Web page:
- TOP PLAYERSOffensePABLO S. TORRE | August 20, 2012
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- Faces in the CrowdJune 11, 2001
My career as a Packer came to an end late in the exhibition season. At practice Lombardi, as usual, was screaming at me to do something right for a change. Finally I blew up. "Listen," I said. "I know I'm not playing good football, but I didn't come all the way from South Carolina to try to deliberately destroy your football team. I don't want to hear you screaming at me. If I don't do the job, cut me."
The next day Lombardi cut me.
Prospects for my lasting 10 years in the league appeared rather cloudy at that point, but when my name went on the waiver list Baltimore became interested. Weeb Ewbank probably figured that a No. 2 draft choice had to be of some use. As it turned out, Weeb was right. He made me his whipping boy. "Hawkins," he would say, "if you can't be faster passing out those road itineraries, I'll get somebody who can." The ballplayers would chuckle and Weeb would consider morale as having been improved a notch.
Besides valuing me as a whipping boy, Weeb no doubt admired my thirst to play. If he asked for a halfback, I was a halfback. If he asked for a fullback, I was a fullback. Wherever injuries thinned our ranks, I stood ready to plunge in. As I said, because of this I played in the first-string backfield during much of my second and third years. After Shula replaced Ewbank in 1963, I settled into my niche as No. 6 receiver. Dick LeBeau, the Detroit cornerback, used to slap his sides and shriek with laughter whenever Shula sent me into the game. "The game must be out of hand!" LeBeau would shout. "Are we behind that much?" Then he would say, "Hawkins, I know what you're going to do, I just know what you're going to do!" He would run alongside me, covering me, cackling all the way, and yelling, "I told you I knew what you were going to do!" May I add that often this was a good deal more than I knew.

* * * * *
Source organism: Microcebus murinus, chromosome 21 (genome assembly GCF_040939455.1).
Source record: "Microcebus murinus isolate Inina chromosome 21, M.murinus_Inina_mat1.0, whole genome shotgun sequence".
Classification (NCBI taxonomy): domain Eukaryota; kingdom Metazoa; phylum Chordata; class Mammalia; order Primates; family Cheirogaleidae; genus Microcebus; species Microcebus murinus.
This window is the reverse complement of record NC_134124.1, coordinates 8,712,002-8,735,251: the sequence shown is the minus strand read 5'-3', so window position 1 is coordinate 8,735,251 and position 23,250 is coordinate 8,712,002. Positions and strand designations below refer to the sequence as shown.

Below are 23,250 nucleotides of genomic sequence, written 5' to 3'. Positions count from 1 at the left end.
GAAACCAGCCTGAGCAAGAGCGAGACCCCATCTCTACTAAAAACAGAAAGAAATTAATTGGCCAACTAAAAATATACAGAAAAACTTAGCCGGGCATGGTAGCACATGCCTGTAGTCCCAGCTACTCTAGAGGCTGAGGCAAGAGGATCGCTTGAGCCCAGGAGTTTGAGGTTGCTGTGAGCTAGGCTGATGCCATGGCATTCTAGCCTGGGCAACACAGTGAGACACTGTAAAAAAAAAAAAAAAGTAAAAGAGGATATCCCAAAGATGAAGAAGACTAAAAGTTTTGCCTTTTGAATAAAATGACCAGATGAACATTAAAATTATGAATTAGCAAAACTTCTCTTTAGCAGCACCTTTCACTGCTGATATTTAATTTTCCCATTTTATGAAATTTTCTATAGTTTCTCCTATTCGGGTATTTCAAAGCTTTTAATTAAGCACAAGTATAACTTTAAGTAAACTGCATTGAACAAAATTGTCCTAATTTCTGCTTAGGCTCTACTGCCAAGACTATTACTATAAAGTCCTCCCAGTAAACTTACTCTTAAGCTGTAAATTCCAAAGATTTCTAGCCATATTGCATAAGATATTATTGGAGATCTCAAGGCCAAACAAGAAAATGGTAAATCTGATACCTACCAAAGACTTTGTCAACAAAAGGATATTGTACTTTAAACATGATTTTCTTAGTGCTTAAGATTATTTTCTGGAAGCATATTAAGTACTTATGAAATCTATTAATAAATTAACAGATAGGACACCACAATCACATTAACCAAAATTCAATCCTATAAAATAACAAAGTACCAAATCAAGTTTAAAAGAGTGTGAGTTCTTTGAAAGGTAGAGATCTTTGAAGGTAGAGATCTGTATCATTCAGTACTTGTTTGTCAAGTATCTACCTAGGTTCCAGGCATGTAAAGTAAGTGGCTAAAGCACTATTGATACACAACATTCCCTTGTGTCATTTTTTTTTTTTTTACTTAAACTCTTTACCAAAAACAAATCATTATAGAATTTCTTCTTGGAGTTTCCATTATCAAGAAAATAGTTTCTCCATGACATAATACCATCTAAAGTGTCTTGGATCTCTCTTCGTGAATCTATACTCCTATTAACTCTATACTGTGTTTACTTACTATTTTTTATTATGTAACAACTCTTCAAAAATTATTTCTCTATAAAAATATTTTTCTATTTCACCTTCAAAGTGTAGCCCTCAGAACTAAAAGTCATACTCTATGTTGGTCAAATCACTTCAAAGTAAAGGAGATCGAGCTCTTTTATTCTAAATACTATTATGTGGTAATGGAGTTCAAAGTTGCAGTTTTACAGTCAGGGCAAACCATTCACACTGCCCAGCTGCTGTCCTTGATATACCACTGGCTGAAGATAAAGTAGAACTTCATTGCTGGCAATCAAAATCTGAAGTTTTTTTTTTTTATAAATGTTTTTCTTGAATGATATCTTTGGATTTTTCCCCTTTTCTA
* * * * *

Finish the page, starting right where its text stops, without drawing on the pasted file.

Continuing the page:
For this reason, or a similar one, next season Shula decided I was just the man to be captain of the specialty, or suicide, teams. Not only that, before an exhibition game with Philadelphia he got an even brighter idea: that I should join our offensive and defensive captains in the center of the field for the coin-tossing ceremony.
"Aw, I'll be embarrassed," I told him.
"Don't be a jerk," he said. "Get out there."
I went out, feeling like a jerk.
As you know, the referee introduces the captains to one another. He drew a blank with me.
"Captain Hawkins," I said smartly.